Screaming piha

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Screaming piha
Screaming piha (16860825812).jpg
Iwokrama Forest, Guyana
Song recorded in Tambopata Reserve, Madre de Dios Region, Peru
Scientific classification
Kingdom: Animalia
Phylum: Chordata
Class: Aves
Order: Passeriformes
Family: Cotingidae
Genus: Lipaugus
Species: L. vociferans
Binomial name
Lipaugus vociferans
(Wied, 1820)

The screaming piha (Lipaugus vociferans) is a species of passerine bird in the family Cotingidae. It is found in humid forests in the Amazon and tropical parts of the Mata Atlântica in South America. It is also adapting really well into human settlement areas like gardens, parks, etc. As it is widespread and generally fairly common, it is considered to be of least concern by BirdLife International.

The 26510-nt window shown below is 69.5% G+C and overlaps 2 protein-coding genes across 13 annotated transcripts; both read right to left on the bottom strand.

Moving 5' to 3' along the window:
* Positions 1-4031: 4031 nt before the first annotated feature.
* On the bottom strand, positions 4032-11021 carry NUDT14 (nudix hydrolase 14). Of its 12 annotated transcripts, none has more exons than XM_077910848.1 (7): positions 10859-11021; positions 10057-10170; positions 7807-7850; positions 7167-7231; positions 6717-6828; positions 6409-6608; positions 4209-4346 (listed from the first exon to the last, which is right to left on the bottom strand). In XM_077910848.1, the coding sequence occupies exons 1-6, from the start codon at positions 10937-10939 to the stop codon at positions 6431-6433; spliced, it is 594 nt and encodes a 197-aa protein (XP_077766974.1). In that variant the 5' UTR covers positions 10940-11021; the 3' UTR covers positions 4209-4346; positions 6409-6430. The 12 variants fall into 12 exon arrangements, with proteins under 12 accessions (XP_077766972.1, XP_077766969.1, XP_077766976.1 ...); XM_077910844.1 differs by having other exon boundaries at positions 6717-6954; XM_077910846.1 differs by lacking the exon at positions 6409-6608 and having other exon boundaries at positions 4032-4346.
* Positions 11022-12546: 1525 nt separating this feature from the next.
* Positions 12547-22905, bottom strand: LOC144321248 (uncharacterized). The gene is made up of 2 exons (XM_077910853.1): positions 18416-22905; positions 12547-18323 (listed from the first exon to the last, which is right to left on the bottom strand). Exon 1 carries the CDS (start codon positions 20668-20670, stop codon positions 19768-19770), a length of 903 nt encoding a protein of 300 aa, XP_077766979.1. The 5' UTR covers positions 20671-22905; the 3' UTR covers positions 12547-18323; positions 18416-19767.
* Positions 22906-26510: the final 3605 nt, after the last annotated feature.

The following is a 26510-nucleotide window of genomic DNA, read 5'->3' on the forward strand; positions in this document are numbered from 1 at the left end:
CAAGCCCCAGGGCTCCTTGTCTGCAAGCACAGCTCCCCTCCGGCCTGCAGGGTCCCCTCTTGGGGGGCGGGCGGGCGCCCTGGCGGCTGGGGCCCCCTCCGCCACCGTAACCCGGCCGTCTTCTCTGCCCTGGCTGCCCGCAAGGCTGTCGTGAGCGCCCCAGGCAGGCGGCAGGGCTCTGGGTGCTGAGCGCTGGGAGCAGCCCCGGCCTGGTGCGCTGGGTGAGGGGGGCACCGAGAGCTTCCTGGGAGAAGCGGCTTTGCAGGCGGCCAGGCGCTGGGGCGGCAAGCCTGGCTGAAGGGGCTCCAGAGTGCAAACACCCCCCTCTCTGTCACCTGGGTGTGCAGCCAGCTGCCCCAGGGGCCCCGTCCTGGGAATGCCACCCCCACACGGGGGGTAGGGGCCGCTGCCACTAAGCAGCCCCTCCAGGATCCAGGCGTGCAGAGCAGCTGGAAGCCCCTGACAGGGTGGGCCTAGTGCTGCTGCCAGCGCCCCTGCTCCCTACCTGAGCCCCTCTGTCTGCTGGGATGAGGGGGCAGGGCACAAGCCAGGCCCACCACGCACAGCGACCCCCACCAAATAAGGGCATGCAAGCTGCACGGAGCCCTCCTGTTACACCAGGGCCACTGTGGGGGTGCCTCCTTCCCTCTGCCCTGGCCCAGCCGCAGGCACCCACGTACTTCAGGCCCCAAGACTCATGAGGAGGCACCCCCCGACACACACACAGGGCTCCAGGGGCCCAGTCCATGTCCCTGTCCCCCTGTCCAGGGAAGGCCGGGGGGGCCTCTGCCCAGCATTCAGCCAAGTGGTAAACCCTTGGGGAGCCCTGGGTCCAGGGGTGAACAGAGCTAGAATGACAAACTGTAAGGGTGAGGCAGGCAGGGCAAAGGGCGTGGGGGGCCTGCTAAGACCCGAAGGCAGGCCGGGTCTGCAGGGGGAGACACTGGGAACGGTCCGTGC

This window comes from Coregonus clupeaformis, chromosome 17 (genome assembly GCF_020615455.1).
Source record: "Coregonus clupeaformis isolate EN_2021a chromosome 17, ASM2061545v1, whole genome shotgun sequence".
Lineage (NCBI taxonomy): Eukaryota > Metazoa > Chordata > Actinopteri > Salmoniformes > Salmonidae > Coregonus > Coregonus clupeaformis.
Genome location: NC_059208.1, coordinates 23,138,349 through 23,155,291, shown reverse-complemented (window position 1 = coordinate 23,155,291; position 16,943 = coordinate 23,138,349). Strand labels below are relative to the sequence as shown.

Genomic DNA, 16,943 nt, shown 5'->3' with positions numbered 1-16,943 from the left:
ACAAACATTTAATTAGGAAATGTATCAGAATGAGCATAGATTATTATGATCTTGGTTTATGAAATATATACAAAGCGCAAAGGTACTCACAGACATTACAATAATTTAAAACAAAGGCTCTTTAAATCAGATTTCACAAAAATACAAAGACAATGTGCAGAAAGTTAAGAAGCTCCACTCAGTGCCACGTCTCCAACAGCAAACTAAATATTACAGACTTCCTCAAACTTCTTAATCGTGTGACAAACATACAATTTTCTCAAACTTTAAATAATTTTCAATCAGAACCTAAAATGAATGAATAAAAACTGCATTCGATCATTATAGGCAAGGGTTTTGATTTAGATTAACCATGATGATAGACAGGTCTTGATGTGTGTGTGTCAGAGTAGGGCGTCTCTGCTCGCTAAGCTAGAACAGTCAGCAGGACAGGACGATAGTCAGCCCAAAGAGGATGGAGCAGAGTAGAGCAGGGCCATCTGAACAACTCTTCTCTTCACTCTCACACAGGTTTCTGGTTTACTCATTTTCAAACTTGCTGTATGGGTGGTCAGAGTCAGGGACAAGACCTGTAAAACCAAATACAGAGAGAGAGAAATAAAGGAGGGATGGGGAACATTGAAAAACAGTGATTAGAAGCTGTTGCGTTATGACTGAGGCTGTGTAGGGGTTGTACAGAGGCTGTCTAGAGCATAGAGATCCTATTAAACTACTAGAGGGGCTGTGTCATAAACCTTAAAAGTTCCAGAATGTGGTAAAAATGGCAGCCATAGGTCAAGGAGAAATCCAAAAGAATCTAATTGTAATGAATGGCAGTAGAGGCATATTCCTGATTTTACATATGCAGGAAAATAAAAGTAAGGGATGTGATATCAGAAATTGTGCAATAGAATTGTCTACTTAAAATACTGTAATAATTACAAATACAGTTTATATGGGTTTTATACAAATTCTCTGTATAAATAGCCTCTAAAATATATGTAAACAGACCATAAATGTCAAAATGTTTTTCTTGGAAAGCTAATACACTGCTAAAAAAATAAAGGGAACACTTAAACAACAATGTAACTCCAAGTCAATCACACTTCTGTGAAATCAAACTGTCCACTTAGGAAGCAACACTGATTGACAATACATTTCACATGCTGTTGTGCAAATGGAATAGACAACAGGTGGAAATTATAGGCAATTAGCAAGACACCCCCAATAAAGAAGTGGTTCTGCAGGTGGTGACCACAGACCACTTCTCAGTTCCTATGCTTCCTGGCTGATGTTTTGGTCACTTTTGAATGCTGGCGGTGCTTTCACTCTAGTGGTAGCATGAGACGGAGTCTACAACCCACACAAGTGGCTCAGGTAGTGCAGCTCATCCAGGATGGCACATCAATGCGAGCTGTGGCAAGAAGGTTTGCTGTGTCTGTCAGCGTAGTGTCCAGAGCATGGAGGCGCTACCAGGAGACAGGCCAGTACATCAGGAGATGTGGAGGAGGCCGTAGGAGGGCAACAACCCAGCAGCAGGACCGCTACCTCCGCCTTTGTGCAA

While the plumage of both sexes is dull grey (wings and tail often somewhat browner), its voice is extraordinary, exceptionally loud and among the most commonly heard sounds in the Amazon. The sound is frequently used in movies, and also can be heard in the background of the popular game Angry Birds Rio.

The Cofan people of Ecuador call it the Pwe-pwe Yoh, which is a reference to its voice. Similarly, among the Ecuadorian Secoyas, the bird is known as the Kwow-kwee-yo. Males often gather in loose leks, where they sing to attract females.


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